Wednesday, July 13, 2016

Everyone's Bathroom Has Quirks

Note: I am writing this from my phone, so please be a little compassionate toward my errors. Pretty please?

My family and I are on vacation right now, visiting family and friends in Salt Lake City, Utah. We're having a grand time, and it's nice on the budget to be visiting people we know because we get to stay at their houses.

While we've been doing this, I noticed something. Everyone's house has quirks, weird little things that don't work right or make strange noises or whatever. This is especially noticeable in the bathroom, probably because it's such a private place (so asking for explanations can be awkward) and probably because you really have to use that room at some point.

The thing is, everyone is used to their own bathroom's quirks, so we hardly ever notice them. For example, in my bathroom, we have two toilet seats. One is a smaller version insert into the larger version. It's for our little kids when they're learning to use the toilet, so it's extra small. I'd never thought about it, though, until a friend came out of the bathroom and said, very awkwardly, "Soooo, your toilet seat is kinda small." I realized she used the kiddie seat because it isn't obvious that the other seat is under it! This is something I never thought to mention.

Staying at my sister's house, I've discovered that the pipes to her downstairs bathroom sounds like a moaning ghost when the water is running. This is a sounds she's used to but that surprised me a bit. And at my in-laws house, there's a bathtub that doesn't have a shower, which was so crazily weird to me when I first discovered it. And at a friend's house, the hot water comes out of the sink scorching. Oh, and there's the sink handle at another house that I accidentally pulled off when I turned it! Fortunately, it was broken before I came along. But you get the point -- all houses have quirks, and we get used to our own.

Now what does this all have to do with writing? Okay, originally it had nothing to do with writing. I was just in the shower desperately trying to come up with an MMW post (and also desperately trying to get the water temperature right) when I thought of it.

But then I realized actually it does relate. In our own manuscripts, just like in our own houses, we get used to the weird stuff and the stuff that doesn't work right. We sometimes barely notice it or maybe don't even see it at all! We need beta readers (or whatever you want to call them) to look at our stories with fresh eyes and see what isn't working. They'll notice the jiggly flusher or the creaky tiles when we won't.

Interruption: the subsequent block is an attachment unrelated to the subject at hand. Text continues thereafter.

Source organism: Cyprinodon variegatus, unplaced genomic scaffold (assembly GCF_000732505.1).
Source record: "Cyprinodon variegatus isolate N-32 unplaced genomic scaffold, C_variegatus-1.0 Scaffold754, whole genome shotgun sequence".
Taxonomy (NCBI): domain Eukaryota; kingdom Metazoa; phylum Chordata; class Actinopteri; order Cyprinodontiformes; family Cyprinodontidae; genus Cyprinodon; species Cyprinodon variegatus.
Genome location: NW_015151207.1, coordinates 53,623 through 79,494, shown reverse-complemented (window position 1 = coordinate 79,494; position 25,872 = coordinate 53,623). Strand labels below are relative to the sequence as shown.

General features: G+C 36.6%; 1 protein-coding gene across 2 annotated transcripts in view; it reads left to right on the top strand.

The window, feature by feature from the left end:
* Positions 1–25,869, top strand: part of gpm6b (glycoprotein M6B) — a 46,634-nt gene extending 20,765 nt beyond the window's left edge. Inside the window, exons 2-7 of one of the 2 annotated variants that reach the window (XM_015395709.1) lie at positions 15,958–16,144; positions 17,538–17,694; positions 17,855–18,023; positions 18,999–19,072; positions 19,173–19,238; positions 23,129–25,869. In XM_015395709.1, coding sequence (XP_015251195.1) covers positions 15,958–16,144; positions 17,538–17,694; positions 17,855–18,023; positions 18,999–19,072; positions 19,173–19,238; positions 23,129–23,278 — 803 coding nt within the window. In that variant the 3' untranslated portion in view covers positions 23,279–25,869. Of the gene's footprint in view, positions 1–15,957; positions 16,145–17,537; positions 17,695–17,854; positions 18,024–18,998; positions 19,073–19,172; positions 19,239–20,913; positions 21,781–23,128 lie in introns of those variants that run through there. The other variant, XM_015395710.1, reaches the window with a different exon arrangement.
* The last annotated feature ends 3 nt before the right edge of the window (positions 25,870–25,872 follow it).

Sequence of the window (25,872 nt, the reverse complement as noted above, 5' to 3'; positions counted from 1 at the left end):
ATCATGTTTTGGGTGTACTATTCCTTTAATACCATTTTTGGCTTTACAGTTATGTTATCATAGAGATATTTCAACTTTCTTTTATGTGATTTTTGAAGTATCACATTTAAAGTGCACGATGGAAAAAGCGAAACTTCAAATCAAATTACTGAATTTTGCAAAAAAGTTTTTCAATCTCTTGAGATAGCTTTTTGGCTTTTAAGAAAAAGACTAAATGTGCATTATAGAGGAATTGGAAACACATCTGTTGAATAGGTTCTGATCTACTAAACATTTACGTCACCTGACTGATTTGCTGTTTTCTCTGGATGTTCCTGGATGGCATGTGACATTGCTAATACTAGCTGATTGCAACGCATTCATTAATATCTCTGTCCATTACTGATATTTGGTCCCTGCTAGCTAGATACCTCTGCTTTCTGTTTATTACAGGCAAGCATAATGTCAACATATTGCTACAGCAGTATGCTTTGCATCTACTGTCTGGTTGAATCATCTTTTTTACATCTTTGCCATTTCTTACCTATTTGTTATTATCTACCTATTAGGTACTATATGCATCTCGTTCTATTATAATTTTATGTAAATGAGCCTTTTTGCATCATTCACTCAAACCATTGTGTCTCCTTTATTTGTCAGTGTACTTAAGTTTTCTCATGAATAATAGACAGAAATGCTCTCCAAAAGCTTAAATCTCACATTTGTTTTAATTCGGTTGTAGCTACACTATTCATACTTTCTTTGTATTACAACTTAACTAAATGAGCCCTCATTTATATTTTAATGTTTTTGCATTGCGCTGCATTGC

And they can't all be our critique partners. Our critique partners have essentially been living in these houses with us, or at least visiting often enough that they too miss the stuff that isn't right. Maybe you had a scene that explained why the character acted a certain way, but then you pulled that scene out. Your critique partners still understand, but your future readers wouldn't get it. Enter the beta reader! They find and help you fix those quirks before they go to your readers.

Don't get me wrong, I have nothing against houses having quirks or unfinished projects. Such is life. But if you're planning on selling your house, you're gonna have to fix a lot of that stuff. To you it may be charming or at least invisible, but to a prospective buyer, it isn't. Same goes for a story. Do you want your readers to "buy" it? Then fix it up.


  1. Ooh, great analogy!

    Yeah, when people stay at our house we have to train them on how to turn the shower on. You turn on the knobs and then you actually have to pull on the faucet itself to turn the shower on. Crazy!



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